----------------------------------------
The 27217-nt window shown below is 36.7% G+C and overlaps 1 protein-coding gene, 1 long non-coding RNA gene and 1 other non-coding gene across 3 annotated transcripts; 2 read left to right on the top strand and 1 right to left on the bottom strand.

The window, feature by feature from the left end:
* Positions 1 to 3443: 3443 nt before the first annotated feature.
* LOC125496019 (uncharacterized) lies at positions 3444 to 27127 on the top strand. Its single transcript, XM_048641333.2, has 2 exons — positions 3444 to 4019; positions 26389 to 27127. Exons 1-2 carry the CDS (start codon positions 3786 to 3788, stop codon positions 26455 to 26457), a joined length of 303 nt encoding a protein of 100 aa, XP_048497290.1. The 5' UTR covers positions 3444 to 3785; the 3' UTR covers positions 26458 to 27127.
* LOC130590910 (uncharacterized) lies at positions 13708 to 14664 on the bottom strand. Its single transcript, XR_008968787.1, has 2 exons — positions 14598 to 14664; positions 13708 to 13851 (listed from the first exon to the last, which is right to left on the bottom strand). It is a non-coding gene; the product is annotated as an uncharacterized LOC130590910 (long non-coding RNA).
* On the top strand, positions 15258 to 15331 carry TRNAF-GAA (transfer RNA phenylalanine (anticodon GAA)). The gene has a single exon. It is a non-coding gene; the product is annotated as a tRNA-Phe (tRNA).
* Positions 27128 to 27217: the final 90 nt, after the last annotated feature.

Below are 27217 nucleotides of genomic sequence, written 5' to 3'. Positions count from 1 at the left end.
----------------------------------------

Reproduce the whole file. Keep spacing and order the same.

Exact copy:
The 27217-nt window shown below is 36.7% G+C and overlaps 1 protein-coding gene, 1 long non-coding RNA gene and 1 other non-coding gene across 3 annotated transcripts; 2 read left to right on the top strand and 1 right to left on the bottom strand.

The window, feature by feature from the left end:
* Positions 1 to 3443: 3443 nt before the first annotated feature.
* LOC125496019 (uncharacterized) lies at positions 3444 to 27127 on the top strand. Its single transcript, XM_048641333.2, has 2 exons — positions 3444 to 4019; positions 26389 to 27127. Exons 1-2 carry the CDS (start codon positions 3786 to 3788, stop codon positions 26455 to 26457), a joined length of 303 nt encoding a protein of 100 aa, XP_048497290.1. The 5' UTR covers positions 3444 to 3785; the 3' UTR covers positions 26458 to 27127.
* LOC130590910 (uncharacterized) lies at positions 13708 to 14664 on the bottom strand. Its single transcript, XR_008968787.1, has 2 exons — positions 14598 to 14664; positions 13708 to 13851 (listed from the first exon to the last, which is right to left on the bottom strand). It is a non-coding gene; the product is annotated as an uncharacterized LOC130590910 (long non-coding RNA).
* On the top strand, positions 15258 to 15331 carry TRNAF-GAA (transfer RNA phenylalanine (anticodon GAA)). The gene has a single exon. It is a non-coding gene; the product is annotated as a tRNA-Phe (tRNA).
* Positions 27128 to 27217: the final 90 nt, after the last annotated feature.

Below are 27217 nucleotides of genomic sequence, written 5' to 3'. Positions count from 1 at the left end.